While we know the need to socially distance, in many social circles, hugging is a norm when you meet someone, but not a great choice for distancing. When I bumped into a close friend the other day, she was taken aback because I bowed Ayubowan instead of the usual hug. When meeting someone we have a long, happy, or caring history with, we feel at ease and safe intrinsically. And the new knowledge that there’s a risk of failing to social distance takes a back seat. Similarly, we will struggle to encounter habitual programmed ways of behaving at offices, buses, places of worship, playgrounds or elsewhere.
We must think deeply and honestly about our habits, situations, times and places. Talking about them and acknowledging them with friends, families, and peers will give us a safe space to absorb healthier and safer ways. We can also find ways to make adoption easier. For example, for the chef working in the heat of the kitchen, a break away from cooking for a few minutes and a fresh mask would make healthier behaviour much easier – and an open conversation of restaurant staff and management may have helped in finding such a solution.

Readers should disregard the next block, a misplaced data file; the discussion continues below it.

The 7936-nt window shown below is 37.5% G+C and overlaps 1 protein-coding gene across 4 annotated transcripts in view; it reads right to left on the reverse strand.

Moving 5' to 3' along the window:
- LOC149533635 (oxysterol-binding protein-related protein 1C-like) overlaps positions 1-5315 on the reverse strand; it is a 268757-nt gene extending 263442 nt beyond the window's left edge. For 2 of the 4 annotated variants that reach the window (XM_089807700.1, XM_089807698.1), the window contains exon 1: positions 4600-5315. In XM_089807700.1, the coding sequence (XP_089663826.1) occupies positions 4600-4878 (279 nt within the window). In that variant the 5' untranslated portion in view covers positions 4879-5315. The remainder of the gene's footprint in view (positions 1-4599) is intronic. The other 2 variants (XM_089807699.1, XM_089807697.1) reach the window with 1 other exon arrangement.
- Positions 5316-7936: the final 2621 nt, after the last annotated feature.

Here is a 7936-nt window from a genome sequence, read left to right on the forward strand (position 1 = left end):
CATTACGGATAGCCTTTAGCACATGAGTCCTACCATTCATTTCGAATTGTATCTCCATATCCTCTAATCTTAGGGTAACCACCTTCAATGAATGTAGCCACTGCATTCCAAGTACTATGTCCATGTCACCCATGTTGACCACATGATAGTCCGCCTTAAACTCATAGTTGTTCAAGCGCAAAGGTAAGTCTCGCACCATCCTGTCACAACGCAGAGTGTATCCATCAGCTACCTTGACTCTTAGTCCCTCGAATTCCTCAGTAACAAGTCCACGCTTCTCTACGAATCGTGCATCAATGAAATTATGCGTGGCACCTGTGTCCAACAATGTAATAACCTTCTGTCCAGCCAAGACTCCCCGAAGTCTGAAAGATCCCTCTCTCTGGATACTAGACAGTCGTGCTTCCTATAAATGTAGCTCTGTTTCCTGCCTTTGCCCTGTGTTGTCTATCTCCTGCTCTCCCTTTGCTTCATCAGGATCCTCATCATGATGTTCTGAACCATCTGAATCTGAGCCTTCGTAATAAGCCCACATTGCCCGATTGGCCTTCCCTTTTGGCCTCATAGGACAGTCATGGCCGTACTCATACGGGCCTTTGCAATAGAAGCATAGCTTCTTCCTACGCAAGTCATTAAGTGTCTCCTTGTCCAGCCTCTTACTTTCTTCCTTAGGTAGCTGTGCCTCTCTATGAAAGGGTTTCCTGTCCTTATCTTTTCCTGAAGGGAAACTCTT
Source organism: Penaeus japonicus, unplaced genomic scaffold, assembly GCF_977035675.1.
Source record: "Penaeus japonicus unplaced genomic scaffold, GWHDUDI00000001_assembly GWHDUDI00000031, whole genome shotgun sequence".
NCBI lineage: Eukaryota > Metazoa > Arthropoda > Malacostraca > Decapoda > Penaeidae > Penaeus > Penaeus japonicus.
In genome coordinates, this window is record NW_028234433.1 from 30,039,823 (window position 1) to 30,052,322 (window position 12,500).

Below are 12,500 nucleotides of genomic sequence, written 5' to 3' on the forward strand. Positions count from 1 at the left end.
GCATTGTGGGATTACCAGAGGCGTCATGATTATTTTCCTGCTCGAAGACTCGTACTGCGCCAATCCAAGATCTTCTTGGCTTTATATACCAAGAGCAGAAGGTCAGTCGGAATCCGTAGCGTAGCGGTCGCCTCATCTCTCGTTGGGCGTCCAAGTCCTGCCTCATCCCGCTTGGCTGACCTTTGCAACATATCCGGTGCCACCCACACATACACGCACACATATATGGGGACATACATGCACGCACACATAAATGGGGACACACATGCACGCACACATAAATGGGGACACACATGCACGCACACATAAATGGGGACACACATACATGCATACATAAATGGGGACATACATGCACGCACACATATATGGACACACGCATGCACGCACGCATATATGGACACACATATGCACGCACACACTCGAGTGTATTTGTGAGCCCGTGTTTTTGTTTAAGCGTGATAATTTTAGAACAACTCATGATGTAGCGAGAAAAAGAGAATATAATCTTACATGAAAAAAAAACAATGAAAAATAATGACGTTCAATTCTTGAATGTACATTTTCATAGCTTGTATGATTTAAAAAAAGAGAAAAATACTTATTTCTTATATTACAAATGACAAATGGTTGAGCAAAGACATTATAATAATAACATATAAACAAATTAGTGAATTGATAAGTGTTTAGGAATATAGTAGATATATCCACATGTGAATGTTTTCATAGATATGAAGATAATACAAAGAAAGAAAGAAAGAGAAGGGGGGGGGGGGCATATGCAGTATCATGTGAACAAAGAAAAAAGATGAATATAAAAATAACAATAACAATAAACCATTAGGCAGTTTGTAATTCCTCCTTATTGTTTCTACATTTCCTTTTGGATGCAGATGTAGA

We must accept the new norms because they give us positive benefits – safety, resumption of lives, and economic progress for us, families and the community. We must also accept the new norms because failure will endanger all of the above.
Once we are aware of habits and tendencies and situations where they kick in, then we can replace them with the new healthier norms. In the process of getting used to them, awareness gives also gives us room to interrupt. When we or others around us fail, we can interrupt with empathy and kindness selling us and them in on the positives instead of scalding or blaming.
Remember: we can only be truly safe if all of us are.
Kumbalathara is a communications expert who has worked with local and international organisations. The views herein are his own. and not of any organization he is or has been affiliated to. He can be contacted at firstname.lastname@example.org